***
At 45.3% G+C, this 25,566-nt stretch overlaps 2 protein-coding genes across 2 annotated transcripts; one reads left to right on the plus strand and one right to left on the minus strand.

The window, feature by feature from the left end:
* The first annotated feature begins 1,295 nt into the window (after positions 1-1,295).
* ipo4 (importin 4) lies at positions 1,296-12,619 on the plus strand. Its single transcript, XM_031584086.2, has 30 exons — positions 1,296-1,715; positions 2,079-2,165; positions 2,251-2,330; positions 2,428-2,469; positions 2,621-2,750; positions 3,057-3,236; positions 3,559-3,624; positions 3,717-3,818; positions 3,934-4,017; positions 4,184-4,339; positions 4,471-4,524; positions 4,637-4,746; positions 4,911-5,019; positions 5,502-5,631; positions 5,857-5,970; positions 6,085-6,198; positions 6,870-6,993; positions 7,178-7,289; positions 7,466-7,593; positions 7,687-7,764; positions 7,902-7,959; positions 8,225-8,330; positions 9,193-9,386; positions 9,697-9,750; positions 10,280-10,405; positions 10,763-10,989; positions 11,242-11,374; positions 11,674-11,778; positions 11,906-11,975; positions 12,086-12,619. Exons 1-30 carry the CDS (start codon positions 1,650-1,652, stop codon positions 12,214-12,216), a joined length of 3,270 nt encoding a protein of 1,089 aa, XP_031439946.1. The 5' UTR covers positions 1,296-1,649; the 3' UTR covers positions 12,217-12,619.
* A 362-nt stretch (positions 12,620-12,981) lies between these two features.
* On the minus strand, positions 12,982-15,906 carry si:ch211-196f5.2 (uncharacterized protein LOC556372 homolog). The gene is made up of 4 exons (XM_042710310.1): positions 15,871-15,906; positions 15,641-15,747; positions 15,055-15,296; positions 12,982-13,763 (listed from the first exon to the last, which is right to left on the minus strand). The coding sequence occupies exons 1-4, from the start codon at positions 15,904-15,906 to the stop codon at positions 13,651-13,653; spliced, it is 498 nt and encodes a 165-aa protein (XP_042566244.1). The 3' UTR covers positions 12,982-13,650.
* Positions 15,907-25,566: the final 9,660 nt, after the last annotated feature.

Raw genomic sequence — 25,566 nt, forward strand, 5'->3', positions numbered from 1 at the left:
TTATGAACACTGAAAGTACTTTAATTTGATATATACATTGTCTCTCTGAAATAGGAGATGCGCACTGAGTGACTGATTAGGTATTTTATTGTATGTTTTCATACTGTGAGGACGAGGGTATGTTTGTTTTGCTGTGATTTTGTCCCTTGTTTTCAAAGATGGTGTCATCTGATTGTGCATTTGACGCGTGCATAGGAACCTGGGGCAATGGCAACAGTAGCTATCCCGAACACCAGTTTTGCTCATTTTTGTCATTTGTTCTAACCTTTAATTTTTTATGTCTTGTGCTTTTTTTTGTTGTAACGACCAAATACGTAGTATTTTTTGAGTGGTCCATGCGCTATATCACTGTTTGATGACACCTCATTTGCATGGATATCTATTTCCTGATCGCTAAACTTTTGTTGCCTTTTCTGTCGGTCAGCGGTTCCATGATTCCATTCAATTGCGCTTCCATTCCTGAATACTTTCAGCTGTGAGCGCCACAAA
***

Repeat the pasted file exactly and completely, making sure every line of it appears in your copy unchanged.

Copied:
At 45.3% G+C, this 25,566-nt stretch overlaps 2 protein-coding genes across 2 annotated transcripts; one reads left to right on the plus strand and one right to left on the minus strand.

The window, feature by feature from the left end:
* The first annotated feature begins 1,295 nt into the window (after positions 1-1,295).
* ipo4 (importin 4) lies at positions 1,296-12,619 on the plus strand. Its single transcript, XM_031584086.2, has 30 exons — positions 1,296-1,715; positions 2,079-2,165; positions 2,251-2,330; positions 2,428-2,469; positions 2,621-2,750; positions 3,057-3,236; positions 3,559-3,624; positions 3,717-3,818; positions 3,934-4,017; positions 4,184-4,339; positions 4,471-4,524; positions 4,637-4,746; positions 4,911-5,019; positions 5,502-5,631; positions 5,857-5,970; positions 6,085-6,198; positions 6,870-6,993; positions 7,178-7,289; positions 7,466-7,593; positions 7,687-7,764; positions 7,902-7,959; positions 8,225-8,330; positions 9,193-9,386; positions 9,697-9,750; positions 10,280-10,405; positions 10,763-10,989; positions 11,242-11,374; positions 11,674-11,778; positions 11,906-11,975; positions 12,086-12,619. Exons 1-30 carry the CDS (start codon positions 1,650-1,652, stop codon positions 12,214-12,216), a joined length of 3,270 nt encoding a protein of 1,089 aa, XP_031439946.1. The 5' UTR covers positions 1,296-1,649; the 3' UTR covers positions 12,217-12,619.
* A 362-nt stretch (positions 12,620-12,981) lies between these two features.
* On the minus strand, positions 12,982-15,906 carry si:ch211-196f5.2 (uncharacterized protein LOC556372 homolog). The gene is made up of 4 exons (XM_042710310.1): positions 15,871-15,906; positions 15,641-15,747; positions 15,055-15,296; positions 12,982-13,763 (listed from the first exon to the last, which is right to left on the minus strand). The coding sequence occupies exons 1-4, from the start codon at positions 15,904-15,906 to the stop codon at positions 13,651-13,653; spliced, it is 498 nt and encodes a 165-aa protein (XP_042566244.1). The 3' UTR covers positions 12,982-13,650.
* Positions 15,907-25,566: the final 9,660 nt, after the last annotated feature.

Raw genomic sequence — 25,566 nt, forward strand, 5'->3', positions numbered from 1 at the left:
TTATGAACACTGAAAGTACTTTAATTTGATATATACATTGTCTCTCTGAAATAGGAGATGCGCACTGAGTGACTGATTAGGTATTTTATTGTATGTTTTCATACTGTGAGGACGAGGGTATGTTTGTTTTGCTGTGATTTTGTCCCTTGTTTTCAAAGATGGTGTCATCTGATTGTGCATTTGACGCGTGCATAGGAACCTGGGGCAATGGCAACAGTAGCTATCCCGAACACCAGTTTTGCTCATTTTTGTCATTTGTTCTAACCTTTAATTTTTTATGTCTTGTGCTTTTTTTTGTTGTAACGACCAAATACGTAGTATTTTTTGAGTGGTCCATGCGCTATATCACTGTTTGATGACACCTCATTTGCATGGATATCTATTTCCTGATCGCTAAACTTTTGTTGCCTTTTCTGTCGGTCAGCGGTTCCATGATTCCATTCAATTGCGCTTCCATTCCTGAATACTTTCAGCTGTGAGCGCCACAAA